2003 Chevrolet Silverado, Changing The Battery

This 2003 Chevrolet Silverado happens to be my personal vehicle and today I decided to test the battery as cool weather is upon us in South Carolina. The battery failed a load test as expected. I have heard the cranking sound slightly off key for the past few weeks. Yes, I can detect/hear a weak battery in the noise the starter makes while cranking the engine.

This repair article may seem quite mundane but there are some key points about maintaining system memory, choosing the correct battery and small details that can make a world of difference  in the reliability of your vehicle.

The first step in replacing a battery in a modern automobile is to set up a battery back up system. This maintains all of the memory in the computer systems. This is important for things like idle control and shift patterns. It also maintains things like radio stations, clocks and temperature settings.

Chevrolet created places that make it easy to perform this task. An aluminum tab near the alternator marked GND. This is of course where the ground cable attaches. There is a red plastic housing marked Battery(+). There is a cover that has to be opened to expose the cable connection. The positive cable of the jump box connects there. If your jump box is like mine make sure you remember to actually turn the switch on.

Now that the battery back up is in place it is time to start removing the battery. There is s fender brace with two bolts that hold it in place.

Both have 10 mm heads.

With the brace/bar out of the way it is time to switch to a 13 mm socket and add an extension.

This is the plastic hold down and 13 mm headed bolt that I was removing in the above picture.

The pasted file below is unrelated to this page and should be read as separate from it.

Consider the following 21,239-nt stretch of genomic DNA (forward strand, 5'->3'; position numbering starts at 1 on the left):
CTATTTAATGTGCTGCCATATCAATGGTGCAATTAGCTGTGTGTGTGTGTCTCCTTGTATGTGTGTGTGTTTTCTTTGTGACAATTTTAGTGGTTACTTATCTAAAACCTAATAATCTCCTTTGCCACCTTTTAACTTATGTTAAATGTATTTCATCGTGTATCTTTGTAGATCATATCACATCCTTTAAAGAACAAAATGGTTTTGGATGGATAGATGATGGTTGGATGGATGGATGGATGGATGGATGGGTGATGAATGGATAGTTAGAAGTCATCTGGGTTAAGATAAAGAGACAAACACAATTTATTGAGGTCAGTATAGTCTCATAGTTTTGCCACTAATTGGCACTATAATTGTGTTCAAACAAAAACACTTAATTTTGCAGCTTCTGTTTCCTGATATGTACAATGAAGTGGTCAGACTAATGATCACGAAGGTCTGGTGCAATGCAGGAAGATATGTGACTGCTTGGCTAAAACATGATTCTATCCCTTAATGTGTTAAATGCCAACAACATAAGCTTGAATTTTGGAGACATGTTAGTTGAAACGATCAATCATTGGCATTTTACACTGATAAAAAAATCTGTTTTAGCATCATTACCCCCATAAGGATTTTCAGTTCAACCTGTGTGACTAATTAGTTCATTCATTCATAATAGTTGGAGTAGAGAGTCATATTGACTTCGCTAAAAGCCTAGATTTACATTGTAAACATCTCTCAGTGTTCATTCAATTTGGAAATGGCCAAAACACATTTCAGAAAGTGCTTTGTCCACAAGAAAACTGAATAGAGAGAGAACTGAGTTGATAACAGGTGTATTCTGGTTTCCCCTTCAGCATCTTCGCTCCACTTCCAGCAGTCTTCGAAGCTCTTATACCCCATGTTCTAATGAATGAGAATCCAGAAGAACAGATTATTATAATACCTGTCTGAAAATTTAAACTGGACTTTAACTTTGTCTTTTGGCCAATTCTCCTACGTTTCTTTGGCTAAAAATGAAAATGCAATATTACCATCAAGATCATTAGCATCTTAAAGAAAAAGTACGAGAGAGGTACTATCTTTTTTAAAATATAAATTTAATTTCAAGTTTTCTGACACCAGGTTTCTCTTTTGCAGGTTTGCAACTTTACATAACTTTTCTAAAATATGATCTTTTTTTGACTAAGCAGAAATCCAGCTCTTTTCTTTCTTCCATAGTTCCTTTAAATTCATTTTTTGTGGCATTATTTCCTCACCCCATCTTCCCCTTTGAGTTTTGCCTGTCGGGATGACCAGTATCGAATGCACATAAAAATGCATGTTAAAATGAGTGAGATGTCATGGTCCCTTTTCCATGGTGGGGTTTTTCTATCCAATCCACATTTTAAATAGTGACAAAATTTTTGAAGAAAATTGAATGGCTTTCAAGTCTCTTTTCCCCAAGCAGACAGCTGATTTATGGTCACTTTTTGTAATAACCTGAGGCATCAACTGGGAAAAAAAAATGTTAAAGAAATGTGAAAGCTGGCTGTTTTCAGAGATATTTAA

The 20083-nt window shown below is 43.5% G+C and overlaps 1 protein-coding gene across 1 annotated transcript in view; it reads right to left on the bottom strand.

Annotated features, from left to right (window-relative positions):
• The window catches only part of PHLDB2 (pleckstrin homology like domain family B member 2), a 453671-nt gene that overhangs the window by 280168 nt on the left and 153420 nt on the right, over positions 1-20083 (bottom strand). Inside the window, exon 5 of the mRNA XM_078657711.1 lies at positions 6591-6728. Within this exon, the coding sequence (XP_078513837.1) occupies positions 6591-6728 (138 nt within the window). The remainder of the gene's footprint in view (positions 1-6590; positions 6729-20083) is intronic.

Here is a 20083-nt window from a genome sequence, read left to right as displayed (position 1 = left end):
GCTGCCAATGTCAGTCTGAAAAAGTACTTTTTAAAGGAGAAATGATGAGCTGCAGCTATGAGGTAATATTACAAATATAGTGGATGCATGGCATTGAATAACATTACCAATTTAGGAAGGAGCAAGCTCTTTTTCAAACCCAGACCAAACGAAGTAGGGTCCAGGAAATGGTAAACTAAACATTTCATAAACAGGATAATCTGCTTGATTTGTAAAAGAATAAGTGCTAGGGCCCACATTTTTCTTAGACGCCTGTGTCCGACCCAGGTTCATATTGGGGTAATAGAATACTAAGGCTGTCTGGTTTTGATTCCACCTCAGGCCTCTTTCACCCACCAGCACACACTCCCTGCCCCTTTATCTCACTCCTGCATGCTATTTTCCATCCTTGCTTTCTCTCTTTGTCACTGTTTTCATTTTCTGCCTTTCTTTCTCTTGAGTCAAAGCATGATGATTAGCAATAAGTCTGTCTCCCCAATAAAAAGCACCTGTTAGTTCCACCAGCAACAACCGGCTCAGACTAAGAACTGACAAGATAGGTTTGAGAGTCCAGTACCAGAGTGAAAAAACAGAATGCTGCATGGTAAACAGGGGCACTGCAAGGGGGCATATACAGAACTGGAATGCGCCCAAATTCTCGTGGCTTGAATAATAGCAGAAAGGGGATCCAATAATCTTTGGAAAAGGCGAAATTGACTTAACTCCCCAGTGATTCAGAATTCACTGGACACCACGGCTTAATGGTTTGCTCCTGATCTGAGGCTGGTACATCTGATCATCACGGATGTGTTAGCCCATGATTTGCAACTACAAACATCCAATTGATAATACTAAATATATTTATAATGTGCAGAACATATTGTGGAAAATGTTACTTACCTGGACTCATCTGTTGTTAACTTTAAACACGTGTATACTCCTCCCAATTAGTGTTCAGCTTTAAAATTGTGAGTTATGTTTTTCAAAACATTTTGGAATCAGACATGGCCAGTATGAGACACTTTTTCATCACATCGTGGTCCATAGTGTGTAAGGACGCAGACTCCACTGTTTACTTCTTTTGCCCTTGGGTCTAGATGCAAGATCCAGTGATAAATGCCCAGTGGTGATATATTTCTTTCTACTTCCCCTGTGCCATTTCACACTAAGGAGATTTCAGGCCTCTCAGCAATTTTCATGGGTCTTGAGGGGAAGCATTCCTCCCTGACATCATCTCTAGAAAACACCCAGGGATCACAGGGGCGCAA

Although I am showing removing the red/positive cable in the next picture, I do want to emphasize that the ground should always be disconnected first.

It takes a little bit of wrestling around to lift that battery up and out of the hole. Keep in mind that since we have a battery back up in place the red/positive cable is actually still hot/powered.  Since a battery normally only comes out of a vehicle every 3-6 years it is a good idea to at least clean the dirt out of the battery tray. I always use a shop vacuum to clean the battery tray.

Since this is my truck and I had enough time, I also wire brushed the tray to remove the loose dirt and rust.

I also spayed some black enamel paint on the tray to seal it. If I would have had more time I would have removed the tray, cleaned it in the glass bead cabinet and then primed and painted it. I am a bit OCD but not too bad today. Also note that I have placed the red plastic cap over the exposed battery bolt in the red battery cable end.

These batteries have a foam insulator that installs over the battery. Be sure that you transfer it from the old battery to the new battery.

It can be slid in either direction but today I pulled it off from the bottom, so there would be less chance of tearing it.

Installed on the new battery.

Be careful when installing the battery into the tray as the positive lead is still hot/powered.

I use dielectric grease on the battery posts.

I fill the void between the lead post and the plastic case. I also wipe some across the face of the metal.

When tightened any excess grease will be pushed out. I wipe off the excess with a  rag or my finger.

Another trick is to use anti-seize compound on the threads of the battery hold down bolt.

Make sure that the hold down is properly installed and tight. A loose battery will not last as long as a secured battery. The excessive vibration will damage the internal plates.

I use a pocket screwdriver to scratch the date in  the top of the battery along with the initials of my shop.

The new battery fully installed with the brace back in place.

All of my presets and memories are intact as well.

I chose an ACDelco 78PS battery with 700 cold cranking amps. This is due to my experience and the region of the country that I live in. The standard 78P battery has 550 CCA and that is not quite enough given the size of the engine (5.3 liter) and that we do have temps in the winter down into the low teens. The 78PG battery has 800 CCA and that is good for a much colder climate but it will not last very long with our long hot summers.

Now back to the customers’ vehicles.

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